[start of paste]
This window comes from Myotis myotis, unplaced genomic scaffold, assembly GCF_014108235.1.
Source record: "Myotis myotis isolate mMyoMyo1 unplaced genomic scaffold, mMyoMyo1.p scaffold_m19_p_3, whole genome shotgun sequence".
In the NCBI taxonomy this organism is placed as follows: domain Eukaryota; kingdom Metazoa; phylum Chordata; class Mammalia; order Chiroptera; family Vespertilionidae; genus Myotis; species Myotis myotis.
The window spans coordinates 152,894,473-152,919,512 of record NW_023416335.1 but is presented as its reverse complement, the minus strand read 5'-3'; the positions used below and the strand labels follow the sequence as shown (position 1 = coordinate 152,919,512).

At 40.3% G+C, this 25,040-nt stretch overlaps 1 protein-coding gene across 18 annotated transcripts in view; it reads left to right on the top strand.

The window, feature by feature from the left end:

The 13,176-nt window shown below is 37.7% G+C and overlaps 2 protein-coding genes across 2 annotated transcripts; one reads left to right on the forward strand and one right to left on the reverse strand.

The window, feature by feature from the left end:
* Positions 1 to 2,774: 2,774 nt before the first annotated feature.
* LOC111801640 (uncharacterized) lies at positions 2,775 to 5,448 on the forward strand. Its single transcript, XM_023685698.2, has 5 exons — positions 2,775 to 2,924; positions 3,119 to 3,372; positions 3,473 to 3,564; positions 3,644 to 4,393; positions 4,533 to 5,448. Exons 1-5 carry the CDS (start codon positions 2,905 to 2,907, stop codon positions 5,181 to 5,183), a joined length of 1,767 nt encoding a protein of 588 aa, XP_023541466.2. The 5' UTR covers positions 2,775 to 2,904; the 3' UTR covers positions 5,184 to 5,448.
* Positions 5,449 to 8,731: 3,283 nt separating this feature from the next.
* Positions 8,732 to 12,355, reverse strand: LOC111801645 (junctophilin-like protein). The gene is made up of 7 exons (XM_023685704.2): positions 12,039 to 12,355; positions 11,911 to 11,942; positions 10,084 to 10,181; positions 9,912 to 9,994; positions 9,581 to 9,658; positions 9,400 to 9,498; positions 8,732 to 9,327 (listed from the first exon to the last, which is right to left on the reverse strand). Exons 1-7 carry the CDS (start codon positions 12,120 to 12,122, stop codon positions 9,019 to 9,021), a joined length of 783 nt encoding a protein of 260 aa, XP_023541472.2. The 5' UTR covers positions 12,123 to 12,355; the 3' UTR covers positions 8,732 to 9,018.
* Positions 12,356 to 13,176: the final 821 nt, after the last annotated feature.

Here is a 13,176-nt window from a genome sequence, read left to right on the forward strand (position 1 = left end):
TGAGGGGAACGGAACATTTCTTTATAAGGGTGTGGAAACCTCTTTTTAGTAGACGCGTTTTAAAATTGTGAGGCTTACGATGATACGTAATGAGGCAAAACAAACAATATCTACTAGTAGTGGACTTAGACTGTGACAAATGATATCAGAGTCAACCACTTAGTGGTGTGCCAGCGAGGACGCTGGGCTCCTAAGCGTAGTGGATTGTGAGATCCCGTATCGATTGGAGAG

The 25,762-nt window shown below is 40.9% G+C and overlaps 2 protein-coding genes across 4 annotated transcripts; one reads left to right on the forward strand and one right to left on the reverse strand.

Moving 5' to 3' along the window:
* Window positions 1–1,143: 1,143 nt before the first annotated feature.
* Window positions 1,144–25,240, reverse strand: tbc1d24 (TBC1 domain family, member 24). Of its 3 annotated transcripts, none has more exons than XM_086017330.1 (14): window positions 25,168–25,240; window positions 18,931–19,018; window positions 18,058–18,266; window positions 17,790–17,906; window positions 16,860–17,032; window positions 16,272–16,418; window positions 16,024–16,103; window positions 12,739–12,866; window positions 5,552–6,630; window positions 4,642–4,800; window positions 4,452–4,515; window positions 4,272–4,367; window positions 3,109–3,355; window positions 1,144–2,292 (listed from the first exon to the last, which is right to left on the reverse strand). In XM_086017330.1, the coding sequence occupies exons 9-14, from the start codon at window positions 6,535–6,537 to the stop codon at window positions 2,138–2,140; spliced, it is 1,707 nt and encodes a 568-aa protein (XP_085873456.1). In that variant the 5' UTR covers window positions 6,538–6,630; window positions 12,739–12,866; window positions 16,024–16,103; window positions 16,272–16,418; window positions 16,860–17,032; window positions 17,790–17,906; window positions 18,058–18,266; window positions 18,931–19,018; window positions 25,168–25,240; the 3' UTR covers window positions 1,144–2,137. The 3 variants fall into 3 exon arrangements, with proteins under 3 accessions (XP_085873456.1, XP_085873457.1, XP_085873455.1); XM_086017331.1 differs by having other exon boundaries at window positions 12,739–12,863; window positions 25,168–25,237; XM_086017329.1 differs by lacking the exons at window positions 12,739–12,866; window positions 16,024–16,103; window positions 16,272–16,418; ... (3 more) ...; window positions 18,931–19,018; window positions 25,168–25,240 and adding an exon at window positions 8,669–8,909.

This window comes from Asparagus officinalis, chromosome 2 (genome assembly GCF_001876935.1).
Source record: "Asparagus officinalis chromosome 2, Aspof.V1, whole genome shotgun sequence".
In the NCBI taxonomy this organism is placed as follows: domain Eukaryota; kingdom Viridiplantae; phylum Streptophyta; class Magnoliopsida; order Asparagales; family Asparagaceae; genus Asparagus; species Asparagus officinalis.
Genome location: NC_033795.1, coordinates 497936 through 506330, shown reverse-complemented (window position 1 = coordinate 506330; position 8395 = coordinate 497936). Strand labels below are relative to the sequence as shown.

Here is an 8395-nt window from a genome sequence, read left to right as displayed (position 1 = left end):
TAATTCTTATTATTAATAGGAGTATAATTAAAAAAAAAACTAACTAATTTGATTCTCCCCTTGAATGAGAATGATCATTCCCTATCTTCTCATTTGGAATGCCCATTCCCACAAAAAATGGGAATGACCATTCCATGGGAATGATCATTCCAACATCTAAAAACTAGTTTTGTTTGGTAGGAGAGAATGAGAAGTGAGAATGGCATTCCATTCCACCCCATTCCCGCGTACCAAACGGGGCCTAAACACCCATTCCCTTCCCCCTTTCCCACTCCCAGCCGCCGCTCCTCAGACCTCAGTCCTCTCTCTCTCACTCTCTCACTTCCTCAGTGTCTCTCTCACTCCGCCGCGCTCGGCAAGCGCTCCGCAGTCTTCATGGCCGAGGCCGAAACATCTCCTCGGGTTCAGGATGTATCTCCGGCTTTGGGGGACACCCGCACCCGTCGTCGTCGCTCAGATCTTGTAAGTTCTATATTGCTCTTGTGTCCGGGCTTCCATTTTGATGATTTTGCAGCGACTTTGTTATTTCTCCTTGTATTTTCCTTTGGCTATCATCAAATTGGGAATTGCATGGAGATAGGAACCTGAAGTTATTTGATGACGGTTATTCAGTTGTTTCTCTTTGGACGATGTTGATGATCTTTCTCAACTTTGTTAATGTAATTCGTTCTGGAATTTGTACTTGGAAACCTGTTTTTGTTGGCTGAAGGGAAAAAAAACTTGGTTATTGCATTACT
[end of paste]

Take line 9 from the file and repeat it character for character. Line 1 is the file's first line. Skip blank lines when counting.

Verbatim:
* Positions 1 to 2,774: 2,774 nt before the first annotated feature.